The auditorium was almost deserted. They arrived towards the end of the first picture and settled into a nearly empty row of the stalls, Grete on Brenda’s right.
Brenda began to wonder if she had made a mistake. This would deflect her yet further from her ambition: to find and marry some pliable man with money. So far she had met plenty of men, but few had been pliable, and even fewer had had any money. She liked going to bed with them, perhaps too well; but always there was something else, something better, out there, waiting for her, just as Grete had been waiting today.
It had started at school, at home in Norfolk, with a girl in her class. On a hot afternoon’s outing to the emptiness of Holkham Bay they had swum in the freezing North Sea, then retired to the dunes to dry off and sunbathe. There, in a private hollow sparsely littered with pine cones, accompanied by the dreamily soughing trees, Brenda had tasted her first consensual kiss.
The lights in the cinema came up. An usherette walked past with an illuminated tray of fruit drinks and ice creams. She reached the bottom of the aisle, under the screen, and turned to face the audience. A small queue formed. A second usherette, with a similar tray, had taken up the corresponding station at the bottom of the other main aisle.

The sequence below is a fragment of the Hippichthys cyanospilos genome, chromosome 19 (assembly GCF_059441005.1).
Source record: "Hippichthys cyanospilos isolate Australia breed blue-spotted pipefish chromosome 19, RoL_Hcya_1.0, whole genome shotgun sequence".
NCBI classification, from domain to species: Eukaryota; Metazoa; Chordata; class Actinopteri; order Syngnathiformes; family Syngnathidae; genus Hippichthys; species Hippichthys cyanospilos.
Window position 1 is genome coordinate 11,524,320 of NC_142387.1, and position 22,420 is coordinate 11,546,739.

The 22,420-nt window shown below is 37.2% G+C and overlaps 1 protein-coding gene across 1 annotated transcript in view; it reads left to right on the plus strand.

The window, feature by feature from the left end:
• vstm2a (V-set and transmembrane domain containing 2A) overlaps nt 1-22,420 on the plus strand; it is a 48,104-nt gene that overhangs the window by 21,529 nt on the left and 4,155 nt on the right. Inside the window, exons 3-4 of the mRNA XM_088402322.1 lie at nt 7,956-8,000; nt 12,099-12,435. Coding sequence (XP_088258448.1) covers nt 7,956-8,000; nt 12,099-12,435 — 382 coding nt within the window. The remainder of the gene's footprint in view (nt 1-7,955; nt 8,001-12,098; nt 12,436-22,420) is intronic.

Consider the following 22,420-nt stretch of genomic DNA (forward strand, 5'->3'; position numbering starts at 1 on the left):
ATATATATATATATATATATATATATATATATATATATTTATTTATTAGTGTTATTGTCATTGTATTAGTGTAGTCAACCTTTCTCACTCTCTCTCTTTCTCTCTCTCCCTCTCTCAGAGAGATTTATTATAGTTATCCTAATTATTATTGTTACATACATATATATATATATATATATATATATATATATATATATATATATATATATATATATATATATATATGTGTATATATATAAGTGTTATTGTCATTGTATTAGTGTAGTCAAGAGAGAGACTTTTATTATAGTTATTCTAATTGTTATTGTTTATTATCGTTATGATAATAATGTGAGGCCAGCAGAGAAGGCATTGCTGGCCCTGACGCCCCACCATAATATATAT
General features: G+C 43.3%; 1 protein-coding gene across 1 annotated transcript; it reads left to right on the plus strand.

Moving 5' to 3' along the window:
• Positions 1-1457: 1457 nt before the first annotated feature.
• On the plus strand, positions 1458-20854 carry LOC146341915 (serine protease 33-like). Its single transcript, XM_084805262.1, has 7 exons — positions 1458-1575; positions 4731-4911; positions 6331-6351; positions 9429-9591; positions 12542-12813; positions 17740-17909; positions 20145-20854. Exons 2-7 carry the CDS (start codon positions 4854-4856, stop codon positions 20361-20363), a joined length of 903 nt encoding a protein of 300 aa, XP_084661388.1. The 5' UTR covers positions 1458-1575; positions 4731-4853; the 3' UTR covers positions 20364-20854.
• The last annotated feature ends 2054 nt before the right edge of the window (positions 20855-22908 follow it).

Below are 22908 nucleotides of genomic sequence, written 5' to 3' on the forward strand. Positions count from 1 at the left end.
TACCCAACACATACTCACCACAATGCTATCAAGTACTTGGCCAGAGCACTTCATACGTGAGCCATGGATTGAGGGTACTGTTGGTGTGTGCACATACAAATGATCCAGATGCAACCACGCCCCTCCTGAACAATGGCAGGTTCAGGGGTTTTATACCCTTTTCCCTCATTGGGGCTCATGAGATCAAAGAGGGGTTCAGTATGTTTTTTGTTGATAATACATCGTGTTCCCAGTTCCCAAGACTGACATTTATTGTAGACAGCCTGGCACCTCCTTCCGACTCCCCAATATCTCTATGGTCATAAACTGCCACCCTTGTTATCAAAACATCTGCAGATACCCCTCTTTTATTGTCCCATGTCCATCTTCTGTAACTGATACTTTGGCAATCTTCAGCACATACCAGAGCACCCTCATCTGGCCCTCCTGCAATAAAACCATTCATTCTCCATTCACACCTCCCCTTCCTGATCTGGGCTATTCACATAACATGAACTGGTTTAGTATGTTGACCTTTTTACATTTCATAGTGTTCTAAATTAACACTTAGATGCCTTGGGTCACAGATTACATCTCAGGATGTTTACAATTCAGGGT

Grete leaned closer. “Would you like something?”
“No. I don’t think so.”
“Willpower, yes? Your figure shows it.” She touched Brenda’s lapel. “I love this jacket. How do you say? Stylish?”
Brenda felt doubly flattered.
“It looks very cool.”
“Yes. I’ve had it ages.”
“‘Ages’? I am sorry.”
“A long time.”
“Ages. I will remember that. I must improve my English. That is only why, since two months, I am working at the Feathers.”
“Don’t you like it?”
“I was engaged for one duty, and I must do another. They said I would be on the reception desk and so on. Instead I am a … how did he say it? Dogsbody.”
“The barman. He says they took me because I am cheaper. To get my work permit, they tell to the authorities they cannot find anyone to speak fluent German. Since April we are having three German tourists only in the hotel.”
“How long is your visa for?”
“Can’t you get another job?”
“I must have a new permit for that.” Grete opened her handbag. “Do you mind if I smoke?”
“Would you like a cigarette?”
Grete lit one and gave it to her. At this Brenda became more excited still. The fluttering in her stomach had grown. Seen at close range, in the low lighting of the auditorium, Grete was more than merely attractive. She smelled good, too. Brenda gazed at her thickly braided hair. She had always wished that she could have been born blonde instead of brunette.
“What do you do, may I ask, Brenda?” Grete said, using her name for the first time.
“I’m a nurse.”
“That is very humane. In a hospital?”